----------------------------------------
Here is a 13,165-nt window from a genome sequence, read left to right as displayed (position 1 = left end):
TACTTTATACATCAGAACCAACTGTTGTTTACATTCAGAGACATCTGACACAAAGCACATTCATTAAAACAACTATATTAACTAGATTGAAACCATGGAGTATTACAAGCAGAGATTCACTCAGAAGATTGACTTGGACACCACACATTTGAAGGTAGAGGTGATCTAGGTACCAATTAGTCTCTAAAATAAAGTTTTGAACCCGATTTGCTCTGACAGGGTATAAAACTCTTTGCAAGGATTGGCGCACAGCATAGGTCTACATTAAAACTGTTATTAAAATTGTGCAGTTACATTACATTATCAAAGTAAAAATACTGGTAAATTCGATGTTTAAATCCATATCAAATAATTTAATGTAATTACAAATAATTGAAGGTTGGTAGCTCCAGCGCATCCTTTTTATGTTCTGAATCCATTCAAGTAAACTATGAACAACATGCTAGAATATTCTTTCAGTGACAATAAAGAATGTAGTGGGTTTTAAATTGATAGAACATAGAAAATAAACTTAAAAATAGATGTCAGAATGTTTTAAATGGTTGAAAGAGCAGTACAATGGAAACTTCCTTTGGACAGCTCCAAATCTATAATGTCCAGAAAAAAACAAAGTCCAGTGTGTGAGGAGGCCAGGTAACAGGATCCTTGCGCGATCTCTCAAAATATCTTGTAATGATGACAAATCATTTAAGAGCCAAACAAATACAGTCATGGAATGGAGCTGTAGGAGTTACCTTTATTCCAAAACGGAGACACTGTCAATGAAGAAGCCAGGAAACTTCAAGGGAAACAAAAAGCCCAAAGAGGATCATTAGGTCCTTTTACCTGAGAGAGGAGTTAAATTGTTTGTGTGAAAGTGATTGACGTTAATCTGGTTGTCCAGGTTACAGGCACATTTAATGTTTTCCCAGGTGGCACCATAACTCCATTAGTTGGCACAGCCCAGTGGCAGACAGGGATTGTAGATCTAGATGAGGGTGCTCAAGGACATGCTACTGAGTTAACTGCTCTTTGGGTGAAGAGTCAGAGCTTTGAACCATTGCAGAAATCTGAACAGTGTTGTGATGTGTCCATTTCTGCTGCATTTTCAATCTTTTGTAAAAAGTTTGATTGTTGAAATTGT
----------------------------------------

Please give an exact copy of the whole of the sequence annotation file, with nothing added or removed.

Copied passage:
Here is a 13,165-nt window from a genome sequence, read left to right as displayed (position 1 = left end):
TACTTTATACATCAGAACCAACTGTTGTTTACATTCAGAGACATCTGACACAAAGCACATTCATTAAAACAACTATATTAACTAGATTGAAACCATGGAGTATTACAAGCAGAGATTCACTCAGAAGATTGACTTGGACACCACACATTTGAAGGTAGAGGTGATCTAGGTACCAATTAGTCTCTAAAATAAAGTTTTGAACCCGATTTGCTCTGACAGGGTATAAAACTCTTTGCAAGGATTGGCGCACAGCATAGGTCTACATTAAAACTGTTATTAAAATTGTGCAGTTACATTACATTATCAAAGTAAAAATACTGGTAAATTCGATGTTTAAATCCATATCAAATAATTTAATGTAATTACAAATAATTGAAGGTTGGTAGCTCCAGCGCATCCTTTTTATGTTCTGAATCCATTCAAGTAAACTATGAACAACATGCTAGAATATTCTTTCAGTGACAATAAAGAATGTAGTGGGTTTTAAATTGATAGAACATAGAAAATAAACTTAAAAATAGATGTCAGAATGTTTTAAATGGTTGAAAGAGCAGTACAATGGAAACTTCCTTTGGACAGCTCCAAATCTATAATGTCCAGAAAAAAACAAAGTCCAGTGTGTGAGGAGGCCAGGTAACAGGATCCTTGCGCGATCTCTCAAAATATCTTGTAATGATGACAAATCATTTAAGAGCCAAACAAATACAGTCATGGAATGGAGCTGTAGGAGTTACCTTTATTCCAAAACGGAGACACTGTCAATGAAGAAGCCAGGAAACTTCAAGGGAAACAAAAAGCCCAAAGAGGATCATTAGGTCCTTTTACCTGAGAGAGGAGTTAAATTGTTTGTGTGAAAGTGATTGACGTTAATCTGGTTGTCCAGGTTACAGGCACATTTAATGTTTTCCCAGGTGGCACCATAACTCCATTAGTTGGCACAGCCCAGTGGCAGACAGGGATTGTAGATCTAGATGAGGGTGCTCAAGGACATGCTACTGAGTTAACTGCTCTTTGGGTGAAGAGTCAGAGCTTTGAACCATTGCAGAAATCTGAACAGTGTTGTGATGTGTCCATTTCTGCTGCATTTTCAATCTTTTGTAAAAAGTTTGATTGTTGAAATTGT